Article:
Another problem for predicting strandings is that whales can detect pre-quake signals. This explains why events above >7 never seem to cause odontoceti pod strandings. For this reason, the greater the magnitude of the seaquake, the less likely it will catch a pod of whales off guard.
The problem now is that we do know which signals alert the whales so it makes predicting even more difficult. Bottom line is that stranding predictions are correct only one time out of every ten.
On the other hand, predicting when whales will not strand along a particular shoreline based on the lack of whale-dangerous earthquakes upstream is 95% correct. This prediction would be 100% correct if we knew with certainty whether military sonar was operating in the area. Another cause of injury that we can not predetermine in whether a heavenly body crashed into the sea and caused an injurious pressure pulse near a pod of whales.
It does help predictions to know that seaquakes in only ten small 100-mile-long segments of the entire 40,000-mile-long mid-ocean ridge system are responsible for ~90% of all mass strandings. In other words, only about 1,000 miles of oceanic faults seem dangerous to diving pods of odontoceti. This might be because these areas are squid breeding grounds, or it might be due to a lack of detectable precursor signals. It might also be due to something particular in the seafloor itself, such as volcanic hot spots, hydrothermal vents, and other deformities below the seafloor. The point is that there is much to learn before one can accurately predict pod strandings based on seabed earthquakes. However, as mentioned above, predicting when whales will not mass strand based on the lack of upstream earthquakes is rather easy providing there are no military and oil industry operations and no heavenly bodies crashing into the water.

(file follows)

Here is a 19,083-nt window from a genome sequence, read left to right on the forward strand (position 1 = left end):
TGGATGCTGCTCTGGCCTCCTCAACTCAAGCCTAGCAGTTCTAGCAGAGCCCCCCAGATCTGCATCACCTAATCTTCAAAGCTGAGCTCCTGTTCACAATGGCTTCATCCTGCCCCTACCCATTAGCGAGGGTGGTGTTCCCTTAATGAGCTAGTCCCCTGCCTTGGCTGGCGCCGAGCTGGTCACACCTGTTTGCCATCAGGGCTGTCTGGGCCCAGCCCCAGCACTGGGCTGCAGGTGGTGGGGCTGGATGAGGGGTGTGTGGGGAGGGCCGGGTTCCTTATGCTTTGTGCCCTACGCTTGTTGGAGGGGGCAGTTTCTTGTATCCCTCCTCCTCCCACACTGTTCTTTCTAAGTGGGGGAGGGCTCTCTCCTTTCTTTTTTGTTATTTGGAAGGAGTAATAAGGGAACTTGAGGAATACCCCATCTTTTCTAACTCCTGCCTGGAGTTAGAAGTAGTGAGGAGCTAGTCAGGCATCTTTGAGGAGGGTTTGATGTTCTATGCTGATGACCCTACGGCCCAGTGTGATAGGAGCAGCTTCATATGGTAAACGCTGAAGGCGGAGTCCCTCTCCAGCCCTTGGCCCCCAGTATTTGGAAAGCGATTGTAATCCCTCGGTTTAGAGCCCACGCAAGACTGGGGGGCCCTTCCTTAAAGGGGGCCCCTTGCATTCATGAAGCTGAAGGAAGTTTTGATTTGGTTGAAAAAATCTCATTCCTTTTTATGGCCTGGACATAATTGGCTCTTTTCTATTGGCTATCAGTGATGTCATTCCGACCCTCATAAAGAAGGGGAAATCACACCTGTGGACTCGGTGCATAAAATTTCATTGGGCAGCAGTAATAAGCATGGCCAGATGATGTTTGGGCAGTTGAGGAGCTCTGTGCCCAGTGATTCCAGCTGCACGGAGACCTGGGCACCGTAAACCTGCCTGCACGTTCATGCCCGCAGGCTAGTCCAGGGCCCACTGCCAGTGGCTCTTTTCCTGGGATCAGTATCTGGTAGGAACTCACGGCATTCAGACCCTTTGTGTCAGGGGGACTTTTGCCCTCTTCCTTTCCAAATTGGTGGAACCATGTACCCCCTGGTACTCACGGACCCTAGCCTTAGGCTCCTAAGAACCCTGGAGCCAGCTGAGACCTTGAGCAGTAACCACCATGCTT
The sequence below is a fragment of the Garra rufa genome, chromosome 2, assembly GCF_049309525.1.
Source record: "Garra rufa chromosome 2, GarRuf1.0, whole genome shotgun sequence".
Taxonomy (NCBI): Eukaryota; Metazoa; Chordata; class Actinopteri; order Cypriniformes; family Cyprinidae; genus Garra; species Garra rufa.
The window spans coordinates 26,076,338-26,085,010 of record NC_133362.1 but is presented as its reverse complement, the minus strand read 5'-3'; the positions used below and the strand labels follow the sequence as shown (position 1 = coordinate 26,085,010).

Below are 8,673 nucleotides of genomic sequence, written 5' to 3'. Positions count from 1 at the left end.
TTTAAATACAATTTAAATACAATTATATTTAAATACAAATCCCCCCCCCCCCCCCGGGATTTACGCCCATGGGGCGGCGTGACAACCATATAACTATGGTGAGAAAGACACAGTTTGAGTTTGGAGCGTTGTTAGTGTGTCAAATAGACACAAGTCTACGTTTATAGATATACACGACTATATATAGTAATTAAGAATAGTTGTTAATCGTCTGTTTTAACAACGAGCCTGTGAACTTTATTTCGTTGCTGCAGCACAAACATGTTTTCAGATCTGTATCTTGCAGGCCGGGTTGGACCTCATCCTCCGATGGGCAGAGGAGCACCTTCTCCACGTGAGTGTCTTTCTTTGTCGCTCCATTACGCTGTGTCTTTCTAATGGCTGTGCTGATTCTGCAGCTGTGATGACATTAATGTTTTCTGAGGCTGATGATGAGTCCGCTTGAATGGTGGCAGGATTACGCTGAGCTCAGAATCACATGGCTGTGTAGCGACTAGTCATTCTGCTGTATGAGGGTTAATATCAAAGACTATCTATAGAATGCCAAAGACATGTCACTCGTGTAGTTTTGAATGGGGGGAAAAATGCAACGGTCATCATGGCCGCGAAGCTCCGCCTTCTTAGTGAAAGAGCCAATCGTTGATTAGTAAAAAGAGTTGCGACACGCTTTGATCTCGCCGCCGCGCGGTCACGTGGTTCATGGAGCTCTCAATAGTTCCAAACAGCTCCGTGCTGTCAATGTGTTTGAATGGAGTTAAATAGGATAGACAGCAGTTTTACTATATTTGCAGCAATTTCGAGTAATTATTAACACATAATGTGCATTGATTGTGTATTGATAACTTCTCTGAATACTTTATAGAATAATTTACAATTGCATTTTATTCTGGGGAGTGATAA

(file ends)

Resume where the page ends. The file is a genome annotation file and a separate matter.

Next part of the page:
What is known is that the typical shallow earthquake along the mid-ocean ridge system generates a noise level of ~244 decibels (re:1 mPA). Will ~244 decibels cause auditory/sinus injuries in pods of diving whales? When converted to pounds per square inch, 244 dB equals 220 psi or 15 atmospheres. The energy level drops quickly as the distance between the pod and the seafloor increases. This means that both the depth of the dive and the nearness to the bottom during exposure also determines the injury. Whales near shore in shallow water would be far more vulnerable to a local quake. An example would be the 20 Sei whales recently killed along the Chile Coast. (link)
One should also consider that there will be various degrees of injury. Some pods might suffer slight barosinusitis and recover much sooner than other pods that may not survive long enough to beach themselves.
Drop off edges along continental shelves, and the tall peaks of undersea volcanoes are prime feeding grounds for pelagic odontoceti. Compressions and rarefactions (longitudinal p-waves) coming up these inverted cone shapes from an earthquake at the base of these mountains, or from the continental shelf might be especially dangerous for a diving pod for several reasons. For one, the pod would be closer to the rock-water interface. If so, the anomalous transparency might increase the intensity of such pressure waves. Again, much is still unknown.